Center for Excellence Honoree: Deborah ClarkDeborah Clark, professor of biology in the College of Arts and Sciences, rarely passes a student without stopping and asking about his or her day.
"She's the type of professor who learns her students' names on the first day of class," said Alyssa Nastro, who took two of Clark's classes and is now one of her teaching assistants. "She cares deeply about her students."
Clark, who has taught biology at Quinnipiac since 1992 and has served as the director of the Faculty Collaborative for Excellence in Learning and Teaching since 2006, said she realized that students needed professors to do more than just teach the material.
"You slowly figure out they are looking up to you, they are looking for role models," Clark said. "If I can help them figure out what their passion is, I can see that spark and ask, 'How can I help you get there?'
Clark isn't blind to students' needs, Nastro said, but rather is compassionate and understanding. "Last fall, my grandfather passed away," Nastro said. "Dr. Clark was extremely understanding. She said, 'Calm down. We'll meet and catch you up.' " Talking with Clark is like speaking with a family member, Nastro said.
Although Clark is sympathetic and compassionate with her students, her class is challenging. "You will work harder than you have ever worked before," Nastro said. "However, that makes it so much better when you succeed."
Clark is in constant communication with her students through e-mail and Blackboard. "She is there for her students," Nastro said. "She doesn't want anyone to fail."
Working with the students is what Clark said is the best part of her job. "It's like watching a light bulb go on when students grasp the material," she said. "It's really rewarding. I push them pretty hard because I know they can do more than they think."
Alison Larson, the student who nominated Clark for the honor, said she has not experienced a better learning model than the one used in Clark's cell physiology class. "Dr. Clark has gone both above and beyond to intrigue her students and inspire them to learn from her both inside and outside of the classroom," said Larson, who now tutors Clark's class. "Even after the semester was over, I was able to seek Dr. Clark for help within the science field, as well as find help getting into medical school."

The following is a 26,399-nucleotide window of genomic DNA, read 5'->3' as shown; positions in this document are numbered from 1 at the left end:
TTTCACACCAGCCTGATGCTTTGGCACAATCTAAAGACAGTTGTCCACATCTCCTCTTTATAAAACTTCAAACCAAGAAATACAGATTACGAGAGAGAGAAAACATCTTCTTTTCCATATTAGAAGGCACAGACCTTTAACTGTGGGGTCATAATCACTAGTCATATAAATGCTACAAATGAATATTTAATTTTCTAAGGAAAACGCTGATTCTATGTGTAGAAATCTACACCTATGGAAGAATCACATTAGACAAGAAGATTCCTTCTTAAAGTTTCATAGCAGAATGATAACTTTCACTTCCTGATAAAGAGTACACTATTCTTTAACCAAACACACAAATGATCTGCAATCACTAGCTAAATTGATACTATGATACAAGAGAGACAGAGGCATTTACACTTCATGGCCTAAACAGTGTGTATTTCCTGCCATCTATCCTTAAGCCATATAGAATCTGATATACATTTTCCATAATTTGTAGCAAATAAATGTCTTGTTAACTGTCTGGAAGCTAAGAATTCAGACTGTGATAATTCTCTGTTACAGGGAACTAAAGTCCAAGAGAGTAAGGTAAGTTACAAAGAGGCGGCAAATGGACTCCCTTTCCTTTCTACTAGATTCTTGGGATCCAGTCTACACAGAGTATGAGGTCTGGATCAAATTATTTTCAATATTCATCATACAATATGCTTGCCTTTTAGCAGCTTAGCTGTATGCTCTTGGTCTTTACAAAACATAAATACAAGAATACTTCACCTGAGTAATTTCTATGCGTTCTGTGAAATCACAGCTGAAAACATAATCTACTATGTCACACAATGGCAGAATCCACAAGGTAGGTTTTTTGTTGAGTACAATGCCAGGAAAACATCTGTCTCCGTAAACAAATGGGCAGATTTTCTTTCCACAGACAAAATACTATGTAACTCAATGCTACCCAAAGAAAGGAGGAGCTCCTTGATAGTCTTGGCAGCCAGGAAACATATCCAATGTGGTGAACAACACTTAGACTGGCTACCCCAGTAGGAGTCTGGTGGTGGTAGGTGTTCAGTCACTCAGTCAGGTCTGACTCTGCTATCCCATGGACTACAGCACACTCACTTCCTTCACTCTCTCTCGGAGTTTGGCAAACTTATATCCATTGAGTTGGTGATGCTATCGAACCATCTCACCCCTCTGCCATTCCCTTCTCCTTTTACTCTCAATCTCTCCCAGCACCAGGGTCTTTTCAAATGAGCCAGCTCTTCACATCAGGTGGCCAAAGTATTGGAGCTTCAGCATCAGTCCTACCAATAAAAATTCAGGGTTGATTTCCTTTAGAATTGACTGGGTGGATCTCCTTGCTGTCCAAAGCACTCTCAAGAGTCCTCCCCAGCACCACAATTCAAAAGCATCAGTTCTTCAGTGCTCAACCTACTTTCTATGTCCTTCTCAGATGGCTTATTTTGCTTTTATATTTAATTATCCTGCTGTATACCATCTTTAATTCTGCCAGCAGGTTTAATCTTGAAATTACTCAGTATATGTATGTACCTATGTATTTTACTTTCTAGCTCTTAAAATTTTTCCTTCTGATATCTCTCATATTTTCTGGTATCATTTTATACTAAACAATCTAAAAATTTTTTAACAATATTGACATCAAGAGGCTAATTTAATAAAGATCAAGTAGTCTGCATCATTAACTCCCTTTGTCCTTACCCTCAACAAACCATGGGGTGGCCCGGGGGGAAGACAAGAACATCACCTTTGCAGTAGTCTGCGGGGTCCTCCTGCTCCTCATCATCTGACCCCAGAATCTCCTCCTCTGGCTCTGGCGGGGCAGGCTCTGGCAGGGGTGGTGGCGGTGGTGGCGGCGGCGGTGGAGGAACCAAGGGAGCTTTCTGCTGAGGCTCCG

Clark said she utilizes different techniques--including skits and demonstrations--to best illustrate the materials. "Quinnipiac is a wonderful place to be," she said. "It's a sharing community in terms of teaching where everyone loves talking about their teaching and sharing ideas of what worked and what did not."
Clark said she is constantly trying new techniques to determine if they are the most effective. She said having students perform skits to demonstrate their understanding of the materials gives her an increased perspective into their level of comprehension.
"I can see how they are thinking," she said as she recalled a recent sketch. "There was one group that was doing it the way I was envisioning, and another group that was doing it completely differently. Both ways were incredibly informative for me and for the class."
The honoree wants her students to own their education and savor their accomplishments, said Stephanie Saucier, who had Clark for two courses and a lab and is now one of her teaching assistants. "She gives you the skills and tools to use in the future," Saucier said. "She opens the doors for lots of different experiences and successes."
Clark, who has been married to Brooks Clark since 1988, has three children: Becca, a sophomore at Bates College in Lewiston, Maine, and Meagan, a senior, and Daniel, a sophomore, at Hamden Hall Country Day School.